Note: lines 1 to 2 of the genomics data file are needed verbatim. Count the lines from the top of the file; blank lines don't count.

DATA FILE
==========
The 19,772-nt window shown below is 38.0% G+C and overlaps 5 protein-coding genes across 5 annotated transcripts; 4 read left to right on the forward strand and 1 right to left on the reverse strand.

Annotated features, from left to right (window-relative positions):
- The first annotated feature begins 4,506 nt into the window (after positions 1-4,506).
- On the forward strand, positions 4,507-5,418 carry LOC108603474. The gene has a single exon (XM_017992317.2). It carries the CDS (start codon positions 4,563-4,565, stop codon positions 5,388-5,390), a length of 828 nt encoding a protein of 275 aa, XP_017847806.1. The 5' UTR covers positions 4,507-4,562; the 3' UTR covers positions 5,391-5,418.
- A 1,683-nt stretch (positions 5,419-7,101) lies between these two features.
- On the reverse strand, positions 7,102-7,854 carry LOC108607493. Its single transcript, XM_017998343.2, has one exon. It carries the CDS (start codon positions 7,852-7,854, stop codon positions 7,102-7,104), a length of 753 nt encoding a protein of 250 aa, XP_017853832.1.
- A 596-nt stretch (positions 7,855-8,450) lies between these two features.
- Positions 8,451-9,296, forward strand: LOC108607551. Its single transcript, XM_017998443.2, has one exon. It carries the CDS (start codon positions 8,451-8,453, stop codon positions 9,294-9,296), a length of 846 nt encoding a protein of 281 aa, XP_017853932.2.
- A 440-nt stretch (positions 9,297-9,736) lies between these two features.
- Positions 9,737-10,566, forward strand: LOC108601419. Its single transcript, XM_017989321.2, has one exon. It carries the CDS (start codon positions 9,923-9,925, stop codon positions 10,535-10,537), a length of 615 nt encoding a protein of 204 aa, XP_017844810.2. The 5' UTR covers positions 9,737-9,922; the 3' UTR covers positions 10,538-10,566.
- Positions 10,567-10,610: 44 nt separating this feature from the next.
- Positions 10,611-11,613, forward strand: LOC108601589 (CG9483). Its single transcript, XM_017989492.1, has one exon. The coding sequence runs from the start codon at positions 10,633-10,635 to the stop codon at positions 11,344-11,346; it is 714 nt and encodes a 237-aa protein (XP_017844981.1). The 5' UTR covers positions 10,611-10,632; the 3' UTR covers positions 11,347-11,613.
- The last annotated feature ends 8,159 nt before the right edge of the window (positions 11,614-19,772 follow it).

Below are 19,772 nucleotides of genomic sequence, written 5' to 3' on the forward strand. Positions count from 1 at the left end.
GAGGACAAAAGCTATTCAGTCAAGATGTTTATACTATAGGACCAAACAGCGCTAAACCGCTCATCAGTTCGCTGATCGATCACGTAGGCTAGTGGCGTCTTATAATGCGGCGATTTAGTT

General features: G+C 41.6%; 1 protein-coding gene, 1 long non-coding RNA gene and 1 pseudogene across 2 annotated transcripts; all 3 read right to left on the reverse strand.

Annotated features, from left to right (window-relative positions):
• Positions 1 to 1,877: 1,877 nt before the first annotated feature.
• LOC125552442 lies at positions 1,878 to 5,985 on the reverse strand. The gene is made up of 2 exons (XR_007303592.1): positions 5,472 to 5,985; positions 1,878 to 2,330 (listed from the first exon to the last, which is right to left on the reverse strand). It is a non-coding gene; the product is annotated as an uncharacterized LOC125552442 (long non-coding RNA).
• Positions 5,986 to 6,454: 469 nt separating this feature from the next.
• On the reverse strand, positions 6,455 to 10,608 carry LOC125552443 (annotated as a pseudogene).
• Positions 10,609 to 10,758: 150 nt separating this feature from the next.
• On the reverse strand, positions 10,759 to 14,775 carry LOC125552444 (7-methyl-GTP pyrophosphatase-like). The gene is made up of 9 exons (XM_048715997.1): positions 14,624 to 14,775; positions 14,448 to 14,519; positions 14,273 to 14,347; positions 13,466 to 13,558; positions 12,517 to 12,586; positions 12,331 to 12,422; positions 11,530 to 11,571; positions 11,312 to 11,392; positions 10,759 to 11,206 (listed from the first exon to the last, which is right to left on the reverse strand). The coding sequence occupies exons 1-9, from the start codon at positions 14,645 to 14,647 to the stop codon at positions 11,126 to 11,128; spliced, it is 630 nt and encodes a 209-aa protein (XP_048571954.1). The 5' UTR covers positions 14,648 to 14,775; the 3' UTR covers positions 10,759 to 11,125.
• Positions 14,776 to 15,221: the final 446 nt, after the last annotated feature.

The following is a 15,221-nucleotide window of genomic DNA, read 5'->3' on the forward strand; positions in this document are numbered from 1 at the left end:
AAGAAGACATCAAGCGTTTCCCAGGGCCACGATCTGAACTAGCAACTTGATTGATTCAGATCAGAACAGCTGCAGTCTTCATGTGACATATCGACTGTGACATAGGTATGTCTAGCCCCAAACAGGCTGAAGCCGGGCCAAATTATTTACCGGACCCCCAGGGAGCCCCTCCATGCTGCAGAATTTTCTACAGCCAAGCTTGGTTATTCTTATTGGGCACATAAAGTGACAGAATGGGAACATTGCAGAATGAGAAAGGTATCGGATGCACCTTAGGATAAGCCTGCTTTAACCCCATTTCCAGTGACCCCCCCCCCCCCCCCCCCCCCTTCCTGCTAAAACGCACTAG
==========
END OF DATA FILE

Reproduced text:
The 19,772-nt window shown below is 38.0% G+C and overlaps 5 protein-coding genes across 5 annotated transcripts; 4 read left to right on the forward strand and 1 right to left on the reverse strand.

Annotated features, from left to right (window-relative positions):